The Catholic Primate of All Ireland, Archbishop Eamon Martin has said decades of service given by nuns and priests to the education and healthcare of people in Ireland and all over the world is being “obliterated” by a “narrow narrative” that “religious ethos cannot be good for democracy” and stands against the rights of citizens.
He defended the Church’s involvement in education and healthcare and argued that “it is simply not true that the Catholic Church had a desire to create a theocracy in Ireland, north or south.”
However, he added, the Church does expect that in a true pluralist democracy or republic, “religion and faith will continue to have an important part to play in the national conversation.
The Archbishop was speaking at the University of East Anglia in Norwich, where he delivered the Newman Lecture on 'The Church in the Public Sphere – a perspective from Ireland.'
His comments came as the controversy over the role of the Religious Sisters of Charity in the ownership of a planned new National Maternity Hospital in Dublin continues. There has also been a long-running debate over the church’s role in the majority of Ireland’s primary schools.
In a wide-ranging address on Monday night, Archbishop Martin acknowledged that the sins and crimes of child sexual abuse in the Church and “other shameful episodes” of the past had damaged the Church’s credibility. He suggested that what the Church in Ireland is experiencing today is a reaction to its perceived paternalism or authoritarianism in the past.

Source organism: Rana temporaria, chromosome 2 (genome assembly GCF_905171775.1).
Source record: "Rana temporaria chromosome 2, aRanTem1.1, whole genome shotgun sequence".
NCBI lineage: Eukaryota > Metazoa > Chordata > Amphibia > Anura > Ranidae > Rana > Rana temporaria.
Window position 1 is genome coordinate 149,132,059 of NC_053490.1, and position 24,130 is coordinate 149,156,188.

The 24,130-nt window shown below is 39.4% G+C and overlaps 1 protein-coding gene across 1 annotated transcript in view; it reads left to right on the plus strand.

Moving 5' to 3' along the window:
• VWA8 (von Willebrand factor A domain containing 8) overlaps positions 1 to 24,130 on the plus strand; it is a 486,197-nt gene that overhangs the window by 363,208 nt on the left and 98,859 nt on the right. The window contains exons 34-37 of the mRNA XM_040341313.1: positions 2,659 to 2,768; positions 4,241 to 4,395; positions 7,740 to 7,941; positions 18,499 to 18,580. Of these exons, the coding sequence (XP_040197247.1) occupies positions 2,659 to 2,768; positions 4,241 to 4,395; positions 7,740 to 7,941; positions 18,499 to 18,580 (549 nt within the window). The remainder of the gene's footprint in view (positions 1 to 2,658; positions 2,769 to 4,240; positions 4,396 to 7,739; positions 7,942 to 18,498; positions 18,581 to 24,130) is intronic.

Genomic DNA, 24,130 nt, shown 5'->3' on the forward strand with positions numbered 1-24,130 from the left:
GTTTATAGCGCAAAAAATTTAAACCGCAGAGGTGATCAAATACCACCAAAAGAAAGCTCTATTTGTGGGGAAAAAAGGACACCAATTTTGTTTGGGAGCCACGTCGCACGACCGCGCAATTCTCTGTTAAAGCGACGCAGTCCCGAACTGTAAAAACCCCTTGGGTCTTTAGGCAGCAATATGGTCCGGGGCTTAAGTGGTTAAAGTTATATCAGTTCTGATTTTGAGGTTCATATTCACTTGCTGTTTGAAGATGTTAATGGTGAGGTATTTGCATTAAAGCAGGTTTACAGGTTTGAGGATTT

On secularism’s challenge to the Church, he said there was no question that the practice of faith in Ireland has been hugely challenged by the prevailing culture and that Ireland was moving rapidly from a society where it had been virtually impossible not to believe in God to one where faith is one among a number of options.
The Primate noted how the latest census figures had shown that in just five years the number of people identifying as Catholic has declined by 5% to 78% of the population. In parallel with this decline, there has been an increase in the number of people who profess no religious belief.
However, Archbishop Martin said there seems to be little appetite in Ireland for any substantial critique of the prevailing culture by people of faith, particularly if it presents any serious questioning of the “almost compulsory consensus on controversial issues”.
This leads to a caricaturing of the Church and people of faith as being “unmodern”, “authoritarian”, “hypocritical” and “bigoted” he added.
“At times we need to have a broad back in the public square, and, particularly so, on social media where people of faith often have to endure insult or ridicule, or even personal attack simply for being present in the public square at all.”
Despite the voices tempting the Church into pointless culture wars, or even suggesting that Christians might opt out of the public square to some sort of ‘parallel polis’, Archbishop Martin said he was “completely convinced that the voice of faith can and should remain engaged in the public square”.
Faith, he added, is not simply for the privacy of our homes and churches. “The Gospel is meant for mission. It is not to be cloistered away from the cut and thrust of public discourse,” he said.